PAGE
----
The AML/CTF Compliance report may ask you about your AML/CTF Program Part A and Part B, your reporting obligations, correspondent banking relationships and electronic fund transfer instructions.

Who can help me preparing my report?
AUSTRAC provides instruction guide for submitting compliance report and a sample of report in their website.
Certainty can also provide professional assistance in preparing your AML/CTF compliance report.

How do I submit a report?
The AML/CTF compliance report is typically submitted electronically via AUSTRAC Online.

What if I don’t submit an AML/CTF compliance report?
Civil penalties may apply if you fail to submit the report by 31 March 2014. Criminal penalties may also apply if you supply false or misleading information or documents to AUSTRAC.

For further information
Certainty can help you meet all aspects of your AML/CTF obligations. We can also assist with an independent external review of Part A of your AML/CTF Program. Please contact our office on (02) 8324 5300 or enquiries@certaintycompliance.com.au.

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ASIC issues class order providing relief for the mFund service http://www.certaintycompliance.com.au/mfund-service/ http://www.certaintycompliance.com.au/mfund-service/#comments Mon, 13 Jan 2014 06:34:51 +0000 http://www.certaintycompliance.com.au/?p=630 ASIC has issued Class Order (CO 13/1621) as to provide relief that facilitates retail clients applying for interests in managed investment schemes through mFund Settlement Service “mFund”.

mFund is a facility jointly operated by ASX Ltd “ASX” and ASX Settlement Pty Ltd “ASX Settlement” where requests for the issue or redemption of interests in unlisted managed investment schemes can be made, and holdings recorded through CHESS.

Class Order (CO 13/1621) exempts Responsible Entities “REs” of Managed Investment Schemes available through the mFund from only issuing interests in response to an application form that was included in or accompanied a product disclosure statement “PDS”. REs will generally be allowed to issue on the basis of an electronic message through mFund indicating that the investor has been given the latest PDS for the scheme.

The sender of the electronic message must be an Australian Financial Services licensee or an Authorised Representative and must not send an electronic message unless the investor has been given the latest PDS for the scheme.

Do you hold an Australian Financial Services License? If not, please contact Certainty on 02 8324 5300 or email to enquiries@certaintycompliance.com.au.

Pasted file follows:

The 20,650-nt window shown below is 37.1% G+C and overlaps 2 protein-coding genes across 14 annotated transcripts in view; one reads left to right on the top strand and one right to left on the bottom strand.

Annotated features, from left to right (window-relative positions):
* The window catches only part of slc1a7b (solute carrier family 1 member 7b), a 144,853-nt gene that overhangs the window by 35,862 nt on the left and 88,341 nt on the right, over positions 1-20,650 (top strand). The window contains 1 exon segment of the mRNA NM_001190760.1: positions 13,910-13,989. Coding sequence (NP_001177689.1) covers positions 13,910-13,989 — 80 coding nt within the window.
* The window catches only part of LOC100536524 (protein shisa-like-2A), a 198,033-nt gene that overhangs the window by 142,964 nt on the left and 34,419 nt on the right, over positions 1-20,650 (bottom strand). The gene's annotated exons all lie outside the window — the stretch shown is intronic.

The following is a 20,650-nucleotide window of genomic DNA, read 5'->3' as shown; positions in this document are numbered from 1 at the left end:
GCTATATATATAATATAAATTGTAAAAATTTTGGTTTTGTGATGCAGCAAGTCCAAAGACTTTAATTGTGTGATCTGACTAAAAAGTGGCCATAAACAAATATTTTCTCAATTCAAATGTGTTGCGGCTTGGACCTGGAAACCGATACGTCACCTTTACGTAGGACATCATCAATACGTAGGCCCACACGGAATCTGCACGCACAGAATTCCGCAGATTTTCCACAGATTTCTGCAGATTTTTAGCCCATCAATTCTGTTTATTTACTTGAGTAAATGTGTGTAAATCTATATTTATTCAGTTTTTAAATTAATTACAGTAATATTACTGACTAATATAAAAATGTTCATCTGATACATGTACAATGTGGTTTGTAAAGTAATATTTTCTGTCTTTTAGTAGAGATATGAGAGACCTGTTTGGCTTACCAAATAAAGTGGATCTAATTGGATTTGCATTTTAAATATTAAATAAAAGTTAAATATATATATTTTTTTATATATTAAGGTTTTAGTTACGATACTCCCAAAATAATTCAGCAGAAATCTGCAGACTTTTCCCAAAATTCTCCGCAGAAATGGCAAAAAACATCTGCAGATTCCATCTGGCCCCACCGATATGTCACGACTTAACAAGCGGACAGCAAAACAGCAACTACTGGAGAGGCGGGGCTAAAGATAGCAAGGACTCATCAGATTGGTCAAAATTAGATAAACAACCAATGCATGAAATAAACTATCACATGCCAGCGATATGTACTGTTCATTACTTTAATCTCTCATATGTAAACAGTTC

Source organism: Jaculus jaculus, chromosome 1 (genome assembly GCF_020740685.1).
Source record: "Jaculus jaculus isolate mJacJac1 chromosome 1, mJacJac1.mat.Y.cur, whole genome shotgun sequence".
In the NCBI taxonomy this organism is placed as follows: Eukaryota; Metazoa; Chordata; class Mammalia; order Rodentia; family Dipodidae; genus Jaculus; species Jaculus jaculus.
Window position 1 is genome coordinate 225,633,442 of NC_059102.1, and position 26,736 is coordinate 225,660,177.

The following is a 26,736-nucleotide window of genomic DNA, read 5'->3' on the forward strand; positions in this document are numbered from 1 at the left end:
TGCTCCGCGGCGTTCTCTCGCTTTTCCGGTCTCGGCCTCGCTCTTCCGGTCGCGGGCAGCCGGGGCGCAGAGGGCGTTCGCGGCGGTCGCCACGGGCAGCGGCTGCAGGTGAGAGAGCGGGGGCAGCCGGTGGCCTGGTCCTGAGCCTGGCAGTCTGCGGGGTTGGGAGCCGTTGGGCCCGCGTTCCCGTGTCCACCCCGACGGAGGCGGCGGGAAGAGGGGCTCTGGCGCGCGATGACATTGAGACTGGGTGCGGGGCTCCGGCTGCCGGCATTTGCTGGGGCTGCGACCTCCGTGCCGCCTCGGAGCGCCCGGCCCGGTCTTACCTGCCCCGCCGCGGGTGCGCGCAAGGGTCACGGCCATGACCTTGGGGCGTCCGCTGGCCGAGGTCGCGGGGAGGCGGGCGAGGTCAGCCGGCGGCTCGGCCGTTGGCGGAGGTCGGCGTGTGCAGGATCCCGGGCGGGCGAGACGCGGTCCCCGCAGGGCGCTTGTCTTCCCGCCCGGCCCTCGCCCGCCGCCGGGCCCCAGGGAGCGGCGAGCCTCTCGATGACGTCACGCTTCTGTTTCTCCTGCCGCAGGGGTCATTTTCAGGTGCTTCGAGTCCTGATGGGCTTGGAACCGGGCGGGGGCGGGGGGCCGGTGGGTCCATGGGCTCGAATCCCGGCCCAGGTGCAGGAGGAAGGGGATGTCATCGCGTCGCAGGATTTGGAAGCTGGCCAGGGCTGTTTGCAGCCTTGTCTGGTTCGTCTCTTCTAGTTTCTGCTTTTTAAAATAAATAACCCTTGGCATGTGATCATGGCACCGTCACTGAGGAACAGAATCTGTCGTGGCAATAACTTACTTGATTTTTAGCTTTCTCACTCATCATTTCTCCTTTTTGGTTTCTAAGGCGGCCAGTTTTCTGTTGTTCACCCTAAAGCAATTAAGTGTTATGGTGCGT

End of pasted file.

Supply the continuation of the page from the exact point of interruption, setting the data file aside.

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Certainty is at the Asian Financial Forum http://www.certaintycompliance.com.au/asianfinancialforum/ http://www.certaintycompliance.com.au/asianfinancialforum/#comments Mon, 13 Jan 2014 01:55:38 +0000 http://www.certaintycompliance.com.au/?p=608   Visit us at the Invest in Australia stand, meet with us at AFF Deal Flow or contact Michelle East meast@certaintycompliance.com.au.]]>


Visit us at the Invest in Australia stand, meet with us at AFF Deal Flow or contact Michelle East meast@certaintycompliance.com.au.

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Better Access to Financial Advice http://www.certaintycompliance.com.au/better-access-to-financial-advice/ http://www.certaintycompliance.com.au/better-access-to-financial-advice/#comments Thu, 28 Feb 2013 03:16:23 +0000 http://www.certaintycompliance.com.au/?p=583 What’s New?

27 February 2013

Minister for Financial Services and Superannuation, Bill Shorten, has announced the next step in enabling accountants to offer a wider range of services through regulations to replace the accountants’ licensing exemption with a limited AFSL.

After feedback from industry on the draft regulations in late 2012, the Government has announced that it will finalise the regulations in April 2013.

Currently accountants have an exemption from licensing that allows them to provide advice on SMSFs.

The limited AFSL will be extended to enable accountants to provide more strategic advice to their clients, including advice on “class of product advice” in the following areas:

  • basic deposit products,
  • general and life insurance,
  • securities, and
  • simple managed investment schemes

A streamlined application process will apply from 1 July 2013 to 1 July 2016.

Prior to 1 July 2016, accountants who are members of the ICAA, CPA Australia or the Institute of Public Accountants (IPA) won’t have to demonstrate their experience to ASIC to receive the limited licence.

After 1 July 2016 anyone applying for the licence will need to satisfy the same experience requirements as any other applicant.

How can Certainty help?

Certainty Compliance can assist with your application. We can assist you in understanding all your regulatory obligations, and ensure you have systems, policies and procedures in place to comply with them.

Contact us on enquiries@certaintycompliance.com.au or telephone (02) 8324 5300.

For further information:

See the full Ministerial media release here: No.011